Over lunch a few blocks from the White House on a bright, sunny day in the summer of 2019, one of the architects of the modern Republican Party admitted he was thinking the unthinkable. If Joseph R. Biden, Jr., won the his party’s nomination, former Secretary of State James A. Baker III confided that he might vote for the Democrat over President Trump. For Baker, that would be a profound break with the Party he spent decades building. Until Trump came along, every Republican President for four decades had relied on Baker. Baker ran their campaigns or their White Houses, brought them to power or helped them stay there.
Not Trump, the antithesis of everything Baker stood for during his storied career as Washington’s indispensable man: the sitting President was a boorish, dishonest carnival barker who was tearing down everything Baker’s party and generation had accomplished—free-trade pacts, international alliances, American leadership in the world, nuclear-arms treaties. The words Baker kept coming up with to describe Trump to us were “crazy” and “nuts.”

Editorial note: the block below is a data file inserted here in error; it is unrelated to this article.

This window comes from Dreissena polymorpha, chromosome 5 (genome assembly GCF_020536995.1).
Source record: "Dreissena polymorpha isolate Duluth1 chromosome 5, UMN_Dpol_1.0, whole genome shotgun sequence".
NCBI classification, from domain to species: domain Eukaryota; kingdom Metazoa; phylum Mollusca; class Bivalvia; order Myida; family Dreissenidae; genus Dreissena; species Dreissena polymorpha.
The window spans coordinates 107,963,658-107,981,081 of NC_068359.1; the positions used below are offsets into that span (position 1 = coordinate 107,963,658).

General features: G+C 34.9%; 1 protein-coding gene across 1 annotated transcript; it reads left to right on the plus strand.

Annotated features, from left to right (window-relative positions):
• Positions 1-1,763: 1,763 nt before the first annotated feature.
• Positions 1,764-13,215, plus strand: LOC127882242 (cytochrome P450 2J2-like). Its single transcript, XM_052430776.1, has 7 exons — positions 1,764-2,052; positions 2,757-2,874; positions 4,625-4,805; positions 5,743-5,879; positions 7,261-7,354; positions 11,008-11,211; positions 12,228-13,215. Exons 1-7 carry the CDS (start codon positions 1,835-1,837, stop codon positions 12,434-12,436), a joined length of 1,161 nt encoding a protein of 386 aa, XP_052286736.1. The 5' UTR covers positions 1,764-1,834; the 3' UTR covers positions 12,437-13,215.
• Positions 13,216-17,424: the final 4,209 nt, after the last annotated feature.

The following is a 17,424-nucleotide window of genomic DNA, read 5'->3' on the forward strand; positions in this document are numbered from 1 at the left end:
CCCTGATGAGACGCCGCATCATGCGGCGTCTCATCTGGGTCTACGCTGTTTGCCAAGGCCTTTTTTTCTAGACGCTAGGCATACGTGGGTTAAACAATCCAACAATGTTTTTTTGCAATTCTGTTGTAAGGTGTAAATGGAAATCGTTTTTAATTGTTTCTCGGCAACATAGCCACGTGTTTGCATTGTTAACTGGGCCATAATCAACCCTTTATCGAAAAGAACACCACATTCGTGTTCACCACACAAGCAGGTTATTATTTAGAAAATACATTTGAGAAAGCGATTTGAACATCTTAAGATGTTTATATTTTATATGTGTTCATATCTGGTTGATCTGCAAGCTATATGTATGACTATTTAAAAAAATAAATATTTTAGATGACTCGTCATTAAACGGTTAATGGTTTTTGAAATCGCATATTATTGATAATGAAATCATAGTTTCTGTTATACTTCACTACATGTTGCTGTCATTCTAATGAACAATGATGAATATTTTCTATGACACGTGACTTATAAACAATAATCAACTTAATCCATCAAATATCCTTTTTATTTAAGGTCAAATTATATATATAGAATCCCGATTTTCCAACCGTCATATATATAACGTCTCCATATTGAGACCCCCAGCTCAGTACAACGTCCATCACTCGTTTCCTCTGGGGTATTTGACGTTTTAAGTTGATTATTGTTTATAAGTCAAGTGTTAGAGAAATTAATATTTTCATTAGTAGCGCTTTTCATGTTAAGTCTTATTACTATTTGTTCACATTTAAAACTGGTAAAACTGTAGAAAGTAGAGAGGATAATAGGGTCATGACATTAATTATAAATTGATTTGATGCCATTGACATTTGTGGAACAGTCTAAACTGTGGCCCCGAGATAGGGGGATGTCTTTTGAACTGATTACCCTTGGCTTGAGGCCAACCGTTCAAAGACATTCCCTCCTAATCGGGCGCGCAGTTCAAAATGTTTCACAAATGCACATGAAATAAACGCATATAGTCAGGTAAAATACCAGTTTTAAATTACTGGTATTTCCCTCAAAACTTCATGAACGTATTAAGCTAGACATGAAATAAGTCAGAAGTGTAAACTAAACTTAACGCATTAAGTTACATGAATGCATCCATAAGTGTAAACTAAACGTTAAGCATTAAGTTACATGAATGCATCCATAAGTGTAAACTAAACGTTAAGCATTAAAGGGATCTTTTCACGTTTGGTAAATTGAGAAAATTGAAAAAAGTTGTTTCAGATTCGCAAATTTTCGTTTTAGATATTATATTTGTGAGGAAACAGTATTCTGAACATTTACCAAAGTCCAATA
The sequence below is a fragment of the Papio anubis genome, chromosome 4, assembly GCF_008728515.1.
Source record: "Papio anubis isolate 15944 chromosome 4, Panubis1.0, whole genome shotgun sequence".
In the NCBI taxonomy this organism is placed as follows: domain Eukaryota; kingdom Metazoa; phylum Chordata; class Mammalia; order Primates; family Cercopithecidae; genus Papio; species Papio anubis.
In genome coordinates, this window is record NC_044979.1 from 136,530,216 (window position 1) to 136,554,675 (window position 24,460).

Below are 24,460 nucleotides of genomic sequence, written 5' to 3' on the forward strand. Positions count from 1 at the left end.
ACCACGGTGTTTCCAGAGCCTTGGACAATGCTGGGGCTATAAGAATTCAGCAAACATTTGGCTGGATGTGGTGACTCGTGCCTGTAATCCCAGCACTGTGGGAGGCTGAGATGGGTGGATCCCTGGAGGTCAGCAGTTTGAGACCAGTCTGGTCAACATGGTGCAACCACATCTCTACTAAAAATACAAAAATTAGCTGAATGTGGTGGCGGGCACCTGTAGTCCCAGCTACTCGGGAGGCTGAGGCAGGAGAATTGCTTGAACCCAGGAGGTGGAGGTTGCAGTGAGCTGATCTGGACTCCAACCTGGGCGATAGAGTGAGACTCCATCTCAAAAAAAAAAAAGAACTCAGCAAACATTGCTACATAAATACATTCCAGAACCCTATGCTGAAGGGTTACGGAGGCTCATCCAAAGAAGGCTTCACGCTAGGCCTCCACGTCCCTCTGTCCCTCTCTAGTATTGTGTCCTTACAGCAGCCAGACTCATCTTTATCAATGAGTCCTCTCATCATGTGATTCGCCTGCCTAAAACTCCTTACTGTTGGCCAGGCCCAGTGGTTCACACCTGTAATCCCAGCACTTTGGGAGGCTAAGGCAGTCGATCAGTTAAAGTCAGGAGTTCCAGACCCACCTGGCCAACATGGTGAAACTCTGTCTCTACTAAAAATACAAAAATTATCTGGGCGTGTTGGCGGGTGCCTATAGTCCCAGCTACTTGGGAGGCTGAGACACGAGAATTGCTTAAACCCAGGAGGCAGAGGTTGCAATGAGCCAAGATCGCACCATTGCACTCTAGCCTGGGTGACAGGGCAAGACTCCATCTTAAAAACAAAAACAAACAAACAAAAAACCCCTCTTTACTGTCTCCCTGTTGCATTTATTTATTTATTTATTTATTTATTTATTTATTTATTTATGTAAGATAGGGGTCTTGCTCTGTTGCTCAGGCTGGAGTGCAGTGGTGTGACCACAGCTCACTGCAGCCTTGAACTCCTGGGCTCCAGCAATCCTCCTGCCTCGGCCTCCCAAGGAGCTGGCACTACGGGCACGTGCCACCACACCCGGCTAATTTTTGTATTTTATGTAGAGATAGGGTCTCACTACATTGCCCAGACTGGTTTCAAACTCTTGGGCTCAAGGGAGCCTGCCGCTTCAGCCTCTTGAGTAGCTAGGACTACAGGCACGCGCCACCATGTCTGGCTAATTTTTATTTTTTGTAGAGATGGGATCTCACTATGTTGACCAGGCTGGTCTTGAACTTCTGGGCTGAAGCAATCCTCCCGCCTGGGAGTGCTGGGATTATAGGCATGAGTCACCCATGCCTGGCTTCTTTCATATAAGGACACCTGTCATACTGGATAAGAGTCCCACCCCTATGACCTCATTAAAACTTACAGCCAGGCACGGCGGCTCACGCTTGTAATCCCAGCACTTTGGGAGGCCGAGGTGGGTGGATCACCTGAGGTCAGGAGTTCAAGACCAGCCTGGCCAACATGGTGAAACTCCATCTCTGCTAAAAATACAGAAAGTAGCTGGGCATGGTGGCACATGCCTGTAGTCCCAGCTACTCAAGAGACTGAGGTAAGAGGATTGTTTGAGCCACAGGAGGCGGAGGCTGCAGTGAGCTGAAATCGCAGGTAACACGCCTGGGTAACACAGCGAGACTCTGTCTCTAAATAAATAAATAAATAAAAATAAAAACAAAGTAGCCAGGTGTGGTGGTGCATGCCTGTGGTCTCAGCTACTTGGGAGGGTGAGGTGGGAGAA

But when we sat down in the fall of 2019 to talk it over again, at his office in Houston, he had changed his mind. “Don’t say that I will vote for Biden,” Baker cautioned. “I will vote for the Republican—I really will. I won’t leave my party. You can say my party has left me, because the head of it has. But I think it’s important, the big picture.” What was the big picture? Republican control of the levers of power. Even if it means another four years of Trump in the White House.
For five years, ever since Trump first announced his Presidential candidacy, we’ve had a running conversation with Baker as he wrestled with conflicted feelings about the President, appalled by his erratic leadership yet unwilling to publicly break with him. We watched as Baker initially dismissed the reality-show veteran as a joke who would never win, then searched for reasons to embrace his party’s choice and ignore his own personal misgivings. We saw him try to help Trump with advice and personnel recommendations only to find a President impervious to counsel. Eventually, Baker started rationalizing the outrages and forgiving the mistakes, focussing instead on those Trump Administration policies he supported. [Continue reading…]